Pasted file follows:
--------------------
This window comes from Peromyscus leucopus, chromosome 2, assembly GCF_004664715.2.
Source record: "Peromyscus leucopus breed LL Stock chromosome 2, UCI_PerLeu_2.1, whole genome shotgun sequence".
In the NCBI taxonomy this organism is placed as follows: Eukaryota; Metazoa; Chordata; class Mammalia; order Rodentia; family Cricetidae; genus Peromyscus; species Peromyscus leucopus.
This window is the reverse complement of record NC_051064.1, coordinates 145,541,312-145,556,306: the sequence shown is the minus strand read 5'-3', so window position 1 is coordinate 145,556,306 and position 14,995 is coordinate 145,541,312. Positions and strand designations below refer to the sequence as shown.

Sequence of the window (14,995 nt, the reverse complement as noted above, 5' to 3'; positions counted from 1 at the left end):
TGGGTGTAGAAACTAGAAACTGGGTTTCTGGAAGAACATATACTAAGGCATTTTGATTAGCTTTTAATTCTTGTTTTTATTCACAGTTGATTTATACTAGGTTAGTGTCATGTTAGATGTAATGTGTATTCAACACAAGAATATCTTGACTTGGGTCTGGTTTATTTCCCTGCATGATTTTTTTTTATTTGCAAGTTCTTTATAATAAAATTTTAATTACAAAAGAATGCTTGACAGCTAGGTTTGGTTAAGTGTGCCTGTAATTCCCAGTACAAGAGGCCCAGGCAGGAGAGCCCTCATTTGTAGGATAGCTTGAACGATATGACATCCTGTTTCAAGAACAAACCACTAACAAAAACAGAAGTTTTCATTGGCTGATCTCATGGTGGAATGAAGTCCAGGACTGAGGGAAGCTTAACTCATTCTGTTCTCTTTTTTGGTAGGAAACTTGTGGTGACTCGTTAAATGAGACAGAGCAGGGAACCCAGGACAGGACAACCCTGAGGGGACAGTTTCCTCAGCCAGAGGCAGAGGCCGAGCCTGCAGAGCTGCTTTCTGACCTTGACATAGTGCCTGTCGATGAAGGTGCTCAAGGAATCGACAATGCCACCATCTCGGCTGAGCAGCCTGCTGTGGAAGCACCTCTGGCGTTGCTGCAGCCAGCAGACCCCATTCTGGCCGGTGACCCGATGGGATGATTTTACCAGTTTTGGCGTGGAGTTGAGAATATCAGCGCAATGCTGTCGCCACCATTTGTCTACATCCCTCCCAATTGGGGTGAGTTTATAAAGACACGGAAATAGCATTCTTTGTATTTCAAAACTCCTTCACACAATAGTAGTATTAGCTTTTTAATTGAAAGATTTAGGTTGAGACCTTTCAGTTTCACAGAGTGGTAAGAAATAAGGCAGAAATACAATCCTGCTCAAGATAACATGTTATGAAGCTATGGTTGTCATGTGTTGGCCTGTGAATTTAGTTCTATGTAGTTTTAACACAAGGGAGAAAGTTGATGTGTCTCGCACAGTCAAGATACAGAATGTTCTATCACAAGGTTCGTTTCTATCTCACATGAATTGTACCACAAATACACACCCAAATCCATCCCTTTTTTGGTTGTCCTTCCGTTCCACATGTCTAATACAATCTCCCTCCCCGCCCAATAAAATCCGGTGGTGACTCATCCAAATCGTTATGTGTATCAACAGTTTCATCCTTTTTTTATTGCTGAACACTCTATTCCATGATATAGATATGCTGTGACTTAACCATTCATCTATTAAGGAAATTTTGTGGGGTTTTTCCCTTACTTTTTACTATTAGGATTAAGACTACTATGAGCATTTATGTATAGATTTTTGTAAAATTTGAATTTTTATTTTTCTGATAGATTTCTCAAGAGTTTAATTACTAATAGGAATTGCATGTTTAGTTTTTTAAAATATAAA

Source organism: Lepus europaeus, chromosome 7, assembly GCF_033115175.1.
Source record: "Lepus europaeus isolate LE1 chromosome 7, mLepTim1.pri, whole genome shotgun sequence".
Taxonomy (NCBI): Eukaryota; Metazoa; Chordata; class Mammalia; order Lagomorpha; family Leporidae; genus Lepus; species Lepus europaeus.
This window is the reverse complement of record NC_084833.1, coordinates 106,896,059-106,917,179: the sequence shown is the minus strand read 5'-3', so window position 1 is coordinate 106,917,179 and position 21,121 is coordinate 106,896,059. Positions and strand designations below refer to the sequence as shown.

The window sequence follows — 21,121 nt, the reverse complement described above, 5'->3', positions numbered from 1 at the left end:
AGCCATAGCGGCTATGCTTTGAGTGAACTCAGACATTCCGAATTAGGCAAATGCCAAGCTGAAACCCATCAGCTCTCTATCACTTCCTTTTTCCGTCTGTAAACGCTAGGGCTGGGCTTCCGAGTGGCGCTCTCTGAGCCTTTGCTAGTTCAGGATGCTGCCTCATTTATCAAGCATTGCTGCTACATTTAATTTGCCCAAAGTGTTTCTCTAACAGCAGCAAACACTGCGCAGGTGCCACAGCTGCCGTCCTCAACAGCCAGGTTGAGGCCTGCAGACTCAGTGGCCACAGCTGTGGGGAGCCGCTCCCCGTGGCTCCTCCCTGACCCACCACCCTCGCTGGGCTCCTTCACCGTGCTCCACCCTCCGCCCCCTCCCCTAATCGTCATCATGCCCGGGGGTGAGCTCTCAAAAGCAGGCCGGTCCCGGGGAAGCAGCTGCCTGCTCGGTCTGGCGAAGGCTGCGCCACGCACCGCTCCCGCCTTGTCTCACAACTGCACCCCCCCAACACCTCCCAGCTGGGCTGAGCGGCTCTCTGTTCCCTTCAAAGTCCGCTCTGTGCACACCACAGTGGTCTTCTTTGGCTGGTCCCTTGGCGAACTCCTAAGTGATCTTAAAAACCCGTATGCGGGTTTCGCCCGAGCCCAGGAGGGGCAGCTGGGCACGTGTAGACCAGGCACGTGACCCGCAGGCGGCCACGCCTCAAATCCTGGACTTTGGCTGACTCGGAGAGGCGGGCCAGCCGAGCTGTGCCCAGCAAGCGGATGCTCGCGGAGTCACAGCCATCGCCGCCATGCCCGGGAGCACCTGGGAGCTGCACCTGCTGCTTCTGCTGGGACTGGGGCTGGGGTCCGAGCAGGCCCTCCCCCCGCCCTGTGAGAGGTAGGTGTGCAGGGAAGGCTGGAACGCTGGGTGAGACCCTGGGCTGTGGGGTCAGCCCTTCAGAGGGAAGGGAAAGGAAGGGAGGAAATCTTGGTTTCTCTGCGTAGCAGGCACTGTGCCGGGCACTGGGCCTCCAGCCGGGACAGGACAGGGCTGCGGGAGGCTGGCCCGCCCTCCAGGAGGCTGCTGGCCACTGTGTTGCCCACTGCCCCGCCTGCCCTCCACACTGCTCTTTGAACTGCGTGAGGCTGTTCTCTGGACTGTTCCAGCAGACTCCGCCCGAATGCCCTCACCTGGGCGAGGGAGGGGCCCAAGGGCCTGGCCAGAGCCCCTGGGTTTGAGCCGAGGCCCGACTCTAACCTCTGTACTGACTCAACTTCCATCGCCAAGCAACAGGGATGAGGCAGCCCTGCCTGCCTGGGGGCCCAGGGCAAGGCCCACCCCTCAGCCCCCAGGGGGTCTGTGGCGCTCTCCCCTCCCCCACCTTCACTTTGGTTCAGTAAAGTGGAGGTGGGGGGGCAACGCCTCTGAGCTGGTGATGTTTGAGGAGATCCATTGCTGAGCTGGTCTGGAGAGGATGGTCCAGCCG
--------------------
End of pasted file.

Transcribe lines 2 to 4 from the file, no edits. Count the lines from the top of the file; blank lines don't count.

Source record: "Peromyscus leucopus breed LL Stock chromosome 2, UCI_PerLeu_2.1, whole genome shotgun sequence".
In the NCBI taxonomy this organism is placed as follows: Eukaryota; Metazoa; Chordata; class Mammalia; order Rodentia; family Cricetidae; genus Peromyscus; species Peromyscus leucopus.
This window is the reverse complement of record NC_051064.1, coordinates 145,541,312-145,556,306: the sequence shown is the minus strand read 5'-3', so window position 1 is coordinate 145,556,306 and position 14,995 is coordinate 145,541,312. Positions and strand designations below refer to the sequence as shown.